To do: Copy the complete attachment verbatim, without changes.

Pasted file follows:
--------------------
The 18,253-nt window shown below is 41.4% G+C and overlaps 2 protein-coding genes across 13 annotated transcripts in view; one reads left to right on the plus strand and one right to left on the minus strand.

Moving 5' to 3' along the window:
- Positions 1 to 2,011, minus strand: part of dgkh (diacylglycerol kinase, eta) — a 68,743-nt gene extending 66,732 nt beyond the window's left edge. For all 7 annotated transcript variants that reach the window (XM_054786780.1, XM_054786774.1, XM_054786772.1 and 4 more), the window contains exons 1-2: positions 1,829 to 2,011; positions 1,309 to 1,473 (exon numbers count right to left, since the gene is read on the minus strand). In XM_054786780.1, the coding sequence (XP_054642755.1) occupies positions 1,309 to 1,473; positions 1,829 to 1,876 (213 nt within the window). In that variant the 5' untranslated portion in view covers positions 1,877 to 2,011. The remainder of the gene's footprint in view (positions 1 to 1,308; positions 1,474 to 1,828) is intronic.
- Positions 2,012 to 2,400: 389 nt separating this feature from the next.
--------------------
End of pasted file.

The 18,253-nt window shown below is 41.4% G+C and overlaps 2 protein-coding genes across 13 annotated transcripts in view; one reads left to right on the plus strand and one right to left on the minus strand.

Moving 5' to 3' along the window:
- Positions 1 to 2,011, minus strand: part of dgkh (diacylglycerol kinase, eta) — a 68,743-nt gene extending 66,732 nt beyond the window's left edge. For all 7 annotated transcript variants that reach the window (XM_054786780.1, XM_054786774.1, XM_054786772.1 and 4 more), the window contains exons 1-2: positions 1,829 to 2,011; positions 1,309 to 1,473 (exon numbers count right to left, since the gene is read on the minus strand). In XM_054786780.1, the coding sequence (XP_054642755.1) occupies positions 1,309 to 1,473; positions 1,829 to 1,876 (213 nt within the window). In that variant the 5' untranslated portion in view covers positions 1,877 to 2,011. The remainder of the gene's footprint in view (positions 1 to 1,308; positions 1,474 to 1,828) is intronic.
- Positions 2,012 to 2,400: 389 nt separating this feature from the next.